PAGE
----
In Redistricting Debate, What Role Should Citizenship Play?

In Redistricting Debate, What Role Should Citizenship Play?

Story tools

A A AResize


After factoring in voting age and citizenship status, in 2009 only 41 percent of the Latino population in the United States was eligible to vote in federal elections, compared to 74 percent of non-Latinos. This is one of the major findings of statistics released last Friday by the Census Bureau at the request of the Justice Department, based in the estimates from the 2005-9 American Community Survey (ACS).

These figures on the citizen voting age population (C-VAP for short) will be a factor to be considered in political redistricting discussions throughout the country. They represent a new element in the redistricting process because this is the first time that citizenship information has been released prior to the release of the decennial Census redistricting data. Because the use of citizenship status is an unsettled redistricting and voting rights issue with the courts, it is anticipated that the use of the ACS data for this purpose may be subject to legal challenges.

The percentages of the voting age population that were U.S. citizens was lowest among Latinos (62 percent) than the other major racial-ethnic groups. This compares to 96 percent for non-Latinos, ranging from a low of 66 percent for Asians, 84 percent for Pacific Islanders, 95 percent for Blacks, 98 percent for Whites and 99 percent for American Indians.

After taking age and citizenship into account based on the findings of the 2005-9 ACS, compared to the 41 percent of Latinos who remained eligible to vote, 74 percent of non-Latinos were. This does not take into account other factors like socioeconomic status, language barriers, incarceration rates, language barriers and others that disproportionately depress Latino voter participation rates. The citizenship variable also does not reflect future naturalization rates or the likely higher undercount rate of non-citizens.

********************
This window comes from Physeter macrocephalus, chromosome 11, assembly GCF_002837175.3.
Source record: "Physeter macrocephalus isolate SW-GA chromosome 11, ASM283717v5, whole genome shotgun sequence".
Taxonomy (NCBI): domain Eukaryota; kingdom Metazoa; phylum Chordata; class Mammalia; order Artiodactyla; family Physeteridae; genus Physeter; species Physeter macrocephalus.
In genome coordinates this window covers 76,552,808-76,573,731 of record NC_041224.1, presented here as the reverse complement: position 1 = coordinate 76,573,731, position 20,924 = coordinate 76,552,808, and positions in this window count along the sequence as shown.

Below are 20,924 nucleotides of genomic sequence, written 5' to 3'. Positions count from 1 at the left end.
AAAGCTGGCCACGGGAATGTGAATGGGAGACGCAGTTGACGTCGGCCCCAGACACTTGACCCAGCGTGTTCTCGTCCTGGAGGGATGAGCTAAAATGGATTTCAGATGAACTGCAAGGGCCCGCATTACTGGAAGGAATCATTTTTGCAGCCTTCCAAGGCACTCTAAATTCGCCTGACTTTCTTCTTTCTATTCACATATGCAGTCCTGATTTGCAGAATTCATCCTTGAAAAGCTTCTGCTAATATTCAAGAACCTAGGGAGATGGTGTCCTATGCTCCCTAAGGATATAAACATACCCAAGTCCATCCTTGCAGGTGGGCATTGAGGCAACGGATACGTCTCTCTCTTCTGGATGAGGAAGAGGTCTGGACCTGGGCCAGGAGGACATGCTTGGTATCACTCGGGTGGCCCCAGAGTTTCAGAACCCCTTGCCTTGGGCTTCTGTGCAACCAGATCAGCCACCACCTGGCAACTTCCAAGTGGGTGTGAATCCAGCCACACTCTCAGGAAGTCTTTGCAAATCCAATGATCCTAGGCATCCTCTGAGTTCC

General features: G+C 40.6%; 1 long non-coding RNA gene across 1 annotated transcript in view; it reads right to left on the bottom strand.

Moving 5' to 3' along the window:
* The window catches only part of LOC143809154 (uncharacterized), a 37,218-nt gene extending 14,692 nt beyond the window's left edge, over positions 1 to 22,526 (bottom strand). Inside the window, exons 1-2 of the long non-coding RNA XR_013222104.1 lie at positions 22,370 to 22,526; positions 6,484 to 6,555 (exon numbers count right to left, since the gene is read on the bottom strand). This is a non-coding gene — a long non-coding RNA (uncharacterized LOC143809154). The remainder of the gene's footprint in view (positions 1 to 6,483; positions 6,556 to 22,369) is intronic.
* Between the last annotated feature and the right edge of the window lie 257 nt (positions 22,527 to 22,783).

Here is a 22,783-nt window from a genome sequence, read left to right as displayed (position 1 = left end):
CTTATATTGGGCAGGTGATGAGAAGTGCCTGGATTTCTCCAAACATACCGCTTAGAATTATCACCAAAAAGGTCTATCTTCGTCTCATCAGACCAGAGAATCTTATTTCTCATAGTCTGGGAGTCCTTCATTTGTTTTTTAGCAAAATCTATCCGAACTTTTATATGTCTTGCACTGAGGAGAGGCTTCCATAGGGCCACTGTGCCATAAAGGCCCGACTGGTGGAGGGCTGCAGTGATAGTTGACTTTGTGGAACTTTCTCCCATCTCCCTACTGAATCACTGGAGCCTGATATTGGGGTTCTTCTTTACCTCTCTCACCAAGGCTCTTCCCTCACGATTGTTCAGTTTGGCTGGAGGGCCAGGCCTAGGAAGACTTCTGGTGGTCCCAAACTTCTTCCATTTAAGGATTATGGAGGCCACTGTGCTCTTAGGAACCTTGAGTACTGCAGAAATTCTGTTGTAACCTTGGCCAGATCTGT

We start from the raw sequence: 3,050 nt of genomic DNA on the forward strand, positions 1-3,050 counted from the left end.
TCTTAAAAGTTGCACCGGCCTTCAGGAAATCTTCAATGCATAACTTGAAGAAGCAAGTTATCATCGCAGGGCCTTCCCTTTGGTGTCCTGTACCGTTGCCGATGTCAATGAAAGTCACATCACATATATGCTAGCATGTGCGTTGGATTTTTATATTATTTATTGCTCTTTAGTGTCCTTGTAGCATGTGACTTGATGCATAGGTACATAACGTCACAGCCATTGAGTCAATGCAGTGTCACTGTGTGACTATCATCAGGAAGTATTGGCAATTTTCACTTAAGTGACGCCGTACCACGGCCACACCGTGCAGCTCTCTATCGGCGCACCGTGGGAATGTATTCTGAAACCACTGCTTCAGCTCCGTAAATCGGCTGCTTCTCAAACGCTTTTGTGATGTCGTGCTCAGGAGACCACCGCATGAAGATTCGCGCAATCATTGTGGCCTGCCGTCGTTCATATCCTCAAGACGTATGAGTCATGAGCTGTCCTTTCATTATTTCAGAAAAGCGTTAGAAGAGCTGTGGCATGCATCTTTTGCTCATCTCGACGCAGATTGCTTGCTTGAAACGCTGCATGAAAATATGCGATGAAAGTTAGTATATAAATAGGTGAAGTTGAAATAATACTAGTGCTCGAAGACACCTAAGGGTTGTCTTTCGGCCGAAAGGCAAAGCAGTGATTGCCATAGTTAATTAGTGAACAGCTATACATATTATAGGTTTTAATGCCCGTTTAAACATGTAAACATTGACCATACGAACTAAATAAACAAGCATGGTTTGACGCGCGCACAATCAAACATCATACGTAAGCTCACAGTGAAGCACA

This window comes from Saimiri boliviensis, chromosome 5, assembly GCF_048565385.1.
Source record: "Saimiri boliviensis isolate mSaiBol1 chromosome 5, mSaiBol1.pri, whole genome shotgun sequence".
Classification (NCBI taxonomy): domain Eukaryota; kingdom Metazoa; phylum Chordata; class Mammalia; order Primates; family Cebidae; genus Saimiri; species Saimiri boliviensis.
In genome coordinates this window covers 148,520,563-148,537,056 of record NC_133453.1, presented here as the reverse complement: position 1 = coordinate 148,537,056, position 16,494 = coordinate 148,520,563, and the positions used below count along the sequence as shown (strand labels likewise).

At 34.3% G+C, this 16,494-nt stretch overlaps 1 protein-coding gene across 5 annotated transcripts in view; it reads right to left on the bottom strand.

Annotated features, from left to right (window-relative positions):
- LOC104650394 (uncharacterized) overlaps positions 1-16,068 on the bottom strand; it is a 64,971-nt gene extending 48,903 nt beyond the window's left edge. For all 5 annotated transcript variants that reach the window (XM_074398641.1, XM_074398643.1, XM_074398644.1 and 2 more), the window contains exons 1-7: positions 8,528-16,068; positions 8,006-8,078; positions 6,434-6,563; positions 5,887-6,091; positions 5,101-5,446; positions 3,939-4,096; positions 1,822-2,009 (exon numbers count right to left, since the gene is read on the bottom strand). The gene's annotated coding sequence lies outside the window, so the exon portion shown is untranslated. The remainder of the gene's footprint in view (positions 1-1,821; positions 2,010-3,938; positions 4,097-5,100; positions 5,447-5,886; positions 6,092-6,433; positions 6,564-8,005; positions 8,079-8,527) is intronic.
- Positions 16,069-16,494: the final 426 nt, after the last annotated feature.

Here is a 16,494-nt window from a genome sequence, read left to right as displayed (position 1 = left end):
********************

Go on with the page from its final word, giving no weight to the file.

The impact of citizenship and age on the eligibility of voters varied widely between the major racial-ethnic groups. While 77 percent of whites and 68 percent of blacks remained eligible voters after taking into account these two factors, only 41 percent of Latinos, 51 percent of Asians, and 62 percent of Pacific Islanders remained eligible voters.

The impact of these factors on Latino representation in the electorate is considerable. Although making up an estimated 15 percent of the U.S. population in 2009, the Latino share of the voting age population drops to 13 percent of the total population that is 18 years and older. When citizenship status is introduced, the Latino share of eligible voters drops much further to only 9 percent.
When looking at the effect of age and citizenship status on Latino voter eligibility, there is also much variation between the states and territories. The states with the lowest Latino voter eligibility were Georgia and North Carolina (where only 35 percent were eligible), South Carolina (40 percent), Arkansas (45 percent), Maryland and the District of Columbia (47 percent each), and Oregon (48 percent). Those with the highest rate of Latino voter eligibility were Puerto Rico (97 percent), Montana (94 percent), Hawaii (93 percent) and Alaska (83 percent).

The same is the case with cities and other places. Among the 25 places with the largest Latino populations, Latino voter eligibility ranged from 39 to 96 percent. Among these 25 places, those with the lowest Latino eligibility rates were Santa Ana, CA (39 percent) and Dallas, TX (41 percent). Those with the highest Latino eligibility rates were: Bayamon, Puerto Rico (97 percent), San Juan, Puerto Rico (90 percent), San Antonio, TX (84 percent) and Albuquerque, NM (84 percent).

This article was shortened from its original length.